When a person’s lips come together to express affection or respect for another person, this results in a kiss. This word can be used as a verb or as a noun.
She’s kissing him on the cheek. (verb)
She’s giving him a kiss. (noun)
| They’re kissing each other on the lips. |
| He’s kissing her hand. |
In these sentences, the word "kiss" is a noun:
- Give your grandmother a kiss goodbye.
- The wedding ceremony ended with a kiss.
- The actress blew kisses to her admirers.
In the next set of sentences, the word "kiss" is a verb. The "ed" ending for the past tense or past participle for "kiss" makes a "t" sound:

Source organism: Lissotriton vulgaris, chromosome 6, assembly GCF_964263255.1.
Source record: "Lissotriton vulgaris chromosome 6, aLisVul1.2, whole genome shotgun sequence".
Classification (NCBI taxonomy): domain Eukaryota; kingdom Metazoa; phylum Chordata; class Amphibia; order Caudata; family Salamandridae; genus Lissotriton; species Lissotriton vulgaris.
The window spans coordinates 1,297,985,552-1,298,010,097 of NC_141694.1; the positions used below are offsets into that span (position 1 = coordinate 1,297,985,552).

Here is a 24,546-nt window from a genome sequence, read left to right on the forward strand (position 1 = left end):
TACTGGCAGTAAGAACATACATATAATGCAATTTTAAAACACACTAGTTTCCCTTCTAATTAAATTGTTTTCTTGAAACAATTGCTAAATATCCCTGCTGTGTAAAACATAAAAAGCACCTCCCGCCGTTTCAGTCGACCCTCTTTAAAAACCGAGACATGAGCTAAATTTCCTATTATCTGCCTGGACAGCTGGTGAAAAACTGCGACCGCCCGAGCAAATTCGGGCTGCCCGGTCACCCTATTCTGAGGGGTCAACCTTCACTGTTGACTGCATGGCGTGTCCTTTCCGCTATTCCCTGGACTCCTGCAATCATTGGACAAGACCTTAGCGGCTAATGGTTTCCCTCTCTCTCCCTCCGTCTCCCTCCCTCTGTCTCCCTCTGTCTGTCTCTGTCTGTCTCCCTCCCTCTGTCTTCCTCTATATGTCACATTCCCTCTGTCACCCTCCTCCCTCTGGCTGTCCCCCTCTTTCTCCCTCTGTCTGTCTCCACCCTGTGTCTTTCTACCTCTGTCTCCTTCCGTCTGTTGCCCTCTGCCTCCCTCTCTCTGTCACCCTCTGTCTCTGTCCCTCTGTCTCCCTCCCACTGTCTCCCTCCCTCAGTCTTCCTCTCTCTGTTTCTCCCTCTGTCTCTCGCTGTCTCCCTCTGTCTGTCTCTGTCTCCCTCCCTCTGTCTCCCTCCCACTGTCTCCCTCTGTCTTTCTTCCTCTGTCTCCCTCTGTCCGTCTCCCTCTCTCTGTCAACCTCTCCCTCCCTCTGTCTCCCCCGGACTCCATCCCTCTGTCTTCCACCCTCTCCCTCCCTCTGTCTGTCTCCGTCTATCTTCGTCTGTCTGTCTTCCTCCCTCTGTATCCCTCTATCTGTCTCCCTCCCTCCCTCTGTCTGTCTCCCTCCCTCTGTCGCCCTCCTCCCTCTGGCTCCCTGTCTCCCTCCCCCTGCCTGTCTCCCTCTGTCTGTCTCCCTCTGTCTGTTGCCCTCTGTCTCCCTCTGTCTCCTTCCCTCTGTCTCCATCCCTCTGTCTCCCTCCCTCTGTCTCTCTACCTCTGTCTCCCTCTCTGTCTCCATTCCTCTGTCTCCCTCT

- John kissed his wife goodbye.
- Diane kissed her children goodnight.
- George is 23 years old and he has never kissed a girl before.
There are a few expressions that use the word "kiss."
- No one in the office likes Alice because she always kisses up to the boss. (kiss up to = to complement or flatter someone excessively for the purpose of gaining an advantage)
- You can kiss your promotion goodbye if you don’t do what the president of the company asks you to do. (kiss goodbye = to abandon; lose an opportunity)
- An early frost was the kiss of death for our tomato plants. (kiss of death = an event or signal that something is going to end or die.)
Click here to go to the Word of the Day page.
This page was first published on September 16, 2012. It was updated on April 11, 2015.